The people have always had a stake, a vote, a voice. That assures that there is always tomorrow and another chance to persuade your elected officials or fellow citizens of the rightness of your cause. And you can always “vote with your feet.”

Yet increasingly courts are taking away the power of the people to participate in this debate. In nearly two-dozen states federal judges have overruled the will of the people and struck down state marriage laws. Five members of the Supreme Court (a majority if the nine justices) could take the issue out of the hands of the people altogether and mandate that marriage be redefined in all 50 states.

It is difficult not to think of Roe v. Wade. At the time of Roe, states were beginning to loosen limits on abortion. Not all of them would, to be sure, but the momentum was on the side of the abortion lobby. Then the Supreme Court took the issue out of the hands of the people, declared one side the winner, and established a policy of virtually unlimited abortion nationwide. The New York Times declared the contentious issue settled.

Of course, four decades later, there is hardly a less-settled issue in public life today.

Deciding for a people disenfranchises them, embitters them, and ultimately does not persuade. The citizens of a republic can understand political wins and losses, and when arrived at democratically even losses go down more easily. But, losses do not go down easily when they are issued from powers on high.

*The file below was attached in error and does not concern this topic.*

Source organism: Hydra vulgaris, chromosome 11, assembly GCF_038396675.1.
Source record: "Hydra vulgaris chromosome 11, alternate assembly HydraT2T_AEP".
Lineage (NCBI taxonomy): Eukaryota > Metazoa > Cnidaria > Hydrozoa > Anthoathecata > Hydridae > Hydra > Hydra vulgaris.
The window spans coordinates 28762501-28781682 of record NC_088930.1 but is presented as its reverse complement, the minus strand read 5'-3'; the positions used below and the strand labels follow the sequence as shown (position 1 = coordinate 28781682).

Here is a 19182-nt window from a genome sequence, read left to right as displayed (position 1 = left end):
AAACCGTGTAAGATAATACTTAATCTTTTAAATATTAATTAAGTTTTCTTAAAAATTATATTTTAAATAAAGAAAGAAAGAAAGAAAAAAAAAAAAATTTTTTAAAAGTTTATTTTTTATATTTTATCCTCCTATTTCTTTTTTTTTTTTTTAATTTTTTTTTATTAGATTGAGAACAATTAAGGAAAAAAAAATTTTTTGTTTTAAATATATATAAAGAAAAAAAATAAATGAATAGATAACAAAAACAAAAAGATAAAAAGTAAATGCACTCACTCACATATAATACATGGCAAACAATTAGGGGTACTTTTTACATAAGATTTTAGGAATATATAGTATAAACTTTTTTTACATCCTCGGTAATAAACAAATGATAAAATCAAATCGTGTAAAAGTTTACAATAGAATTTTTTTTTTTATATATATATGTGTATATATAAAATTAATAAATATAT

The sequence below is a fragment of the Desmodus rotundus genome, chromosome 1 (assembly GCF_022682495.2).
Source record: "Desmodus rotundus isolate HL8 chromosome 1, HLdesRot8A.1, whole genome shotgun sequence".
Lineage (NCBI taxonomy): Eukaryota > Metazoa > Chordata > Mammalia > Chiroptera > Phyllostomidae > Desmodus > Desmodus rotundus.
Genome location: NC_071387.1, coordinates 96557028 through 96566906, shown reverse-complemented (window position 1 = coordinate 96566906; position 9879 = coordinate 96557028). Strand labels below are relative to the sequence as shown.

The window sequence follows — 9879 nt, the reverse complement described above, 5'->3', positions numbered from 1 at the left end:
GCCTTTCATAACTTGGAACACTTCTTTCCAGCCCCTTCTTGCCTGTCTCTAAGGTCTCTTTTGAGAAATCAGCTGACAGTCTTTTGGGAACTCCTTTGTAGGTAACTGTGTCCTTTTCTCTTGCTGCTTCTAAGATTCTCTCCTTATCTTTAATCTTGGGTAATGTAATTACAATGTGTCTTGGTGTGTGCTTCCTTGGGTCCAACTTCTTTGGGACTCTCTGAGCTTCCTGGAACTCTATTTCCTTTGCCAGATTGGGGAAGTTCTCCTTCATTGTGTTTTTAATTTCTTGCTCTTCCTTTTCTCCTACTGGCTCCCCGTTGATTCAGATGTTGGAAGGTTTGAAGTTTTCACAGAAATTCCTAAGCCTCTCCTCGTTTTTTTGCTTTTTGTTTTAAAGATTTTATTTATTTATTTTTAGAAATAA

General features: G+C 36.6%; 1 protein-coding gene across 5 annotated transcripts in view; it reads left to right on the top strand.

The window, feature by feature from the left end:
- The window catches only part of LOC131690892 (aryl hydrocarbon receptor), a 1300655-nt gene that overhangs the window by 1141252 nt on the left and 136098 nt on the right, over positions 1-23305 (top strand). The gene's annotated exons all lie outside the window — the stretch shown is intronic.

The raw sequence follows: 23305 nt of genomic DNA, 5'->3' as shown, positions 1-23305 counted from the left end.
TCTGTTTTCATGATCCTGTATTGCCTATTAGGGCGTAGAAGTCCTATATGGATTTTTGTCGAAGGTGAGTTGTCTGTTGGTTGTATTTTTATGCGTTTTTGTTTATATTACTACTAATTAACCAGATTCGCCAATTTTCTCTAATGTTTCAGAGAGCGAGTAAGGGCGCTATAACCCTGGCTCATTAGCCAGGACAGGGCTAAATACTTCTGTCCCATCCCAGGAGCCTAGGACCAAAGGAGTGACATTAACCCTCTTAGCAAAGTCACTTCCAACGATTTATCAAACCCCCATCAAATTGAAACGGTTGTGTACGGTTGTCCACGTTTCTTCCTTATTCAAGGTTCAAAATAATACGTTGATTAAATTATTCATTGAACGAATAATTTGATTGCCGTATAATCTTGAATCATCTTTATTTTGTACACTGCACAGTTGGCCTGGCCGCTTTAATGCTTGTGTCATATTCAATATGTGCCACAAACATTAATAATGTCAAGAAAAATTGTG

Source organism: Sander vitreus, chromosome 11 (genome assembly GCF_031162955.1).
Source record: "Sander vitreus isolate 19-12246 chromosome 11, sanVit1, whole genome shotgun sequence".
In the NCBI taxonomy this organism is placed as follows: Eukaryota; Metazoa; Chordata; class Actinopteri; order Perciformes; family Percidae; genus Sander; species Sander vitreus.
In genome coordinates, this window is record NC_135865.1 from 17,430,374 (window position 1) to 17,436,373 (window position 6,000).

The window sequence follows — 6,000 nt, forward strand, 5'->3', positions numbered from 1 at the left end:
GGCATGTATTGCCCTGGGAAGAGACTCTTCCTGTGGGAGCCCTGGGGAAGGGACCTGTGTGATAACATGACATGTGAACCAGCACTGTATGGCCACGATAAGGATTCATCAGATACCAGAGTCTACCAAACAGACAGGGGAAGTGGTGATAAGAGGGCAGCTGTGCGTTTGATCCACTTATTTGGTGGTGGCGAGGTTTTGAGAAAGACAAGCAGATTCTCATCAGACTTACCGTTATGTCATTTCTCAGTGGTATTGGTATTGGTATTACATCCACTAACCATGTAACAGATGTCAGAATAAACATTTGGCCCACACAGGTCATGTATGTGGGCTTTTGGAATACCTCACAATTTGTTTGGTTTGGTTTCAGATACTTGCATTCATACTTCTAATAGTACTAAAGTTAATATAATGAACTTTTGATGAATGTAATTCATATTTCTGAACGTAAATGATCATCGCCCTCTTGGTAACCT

If the Court imposes same-sex marriage on the nation it is difficult to predict the myriad ways Americans will be affected—not only the children who will be officially deprived of a mother or father by government decree, but also the Americans whose moral and religious beliefs compel them to disagree with the idea that marriage can be something other than a man-woman proposition.

One such effect was spelled out before the justices when the Obama Administration’s own Solicitor General Donald Verrilli: Religious colleges and other non-profit institutions who do not bend the knee will lose their tax-exempt status.

Justice Alito: Well, in the Bob Jones case, the Court held that a college was not entitled to tax-exempt status if it opposed interracial marriage or interracial dating. So would the same apply to a university or a college if it opposed same-sex marriage?
General Verrilli: You know, I—I don’t think I can answer that question without knowing more specifics, but it’s certainly going to be an issue. I—I don’t deny that. I don’t deny that, Justice Alito. It is—it is going to be an issue.

In other words, Planned Parenthood will continue to enjoy tax-exempt status (and loads of taxpayer dollars) as will the Feminist Majority Foundation and dozens of groups funded by billionaire George Soros. But religious schools, colleges, and not-for-profit ministries that embrace man-woman marriage-including the Billy Graham Association and Samaritan’s Purse-could have their tax-exempt status yanked for being bad public actors.

Before the Supreme Court reaches its decision, it must keep Roe in mind and self-harness its power, knowing that it will not “settle” the issue by forcing same-sex marriage on all 50 states. To do so would be folly.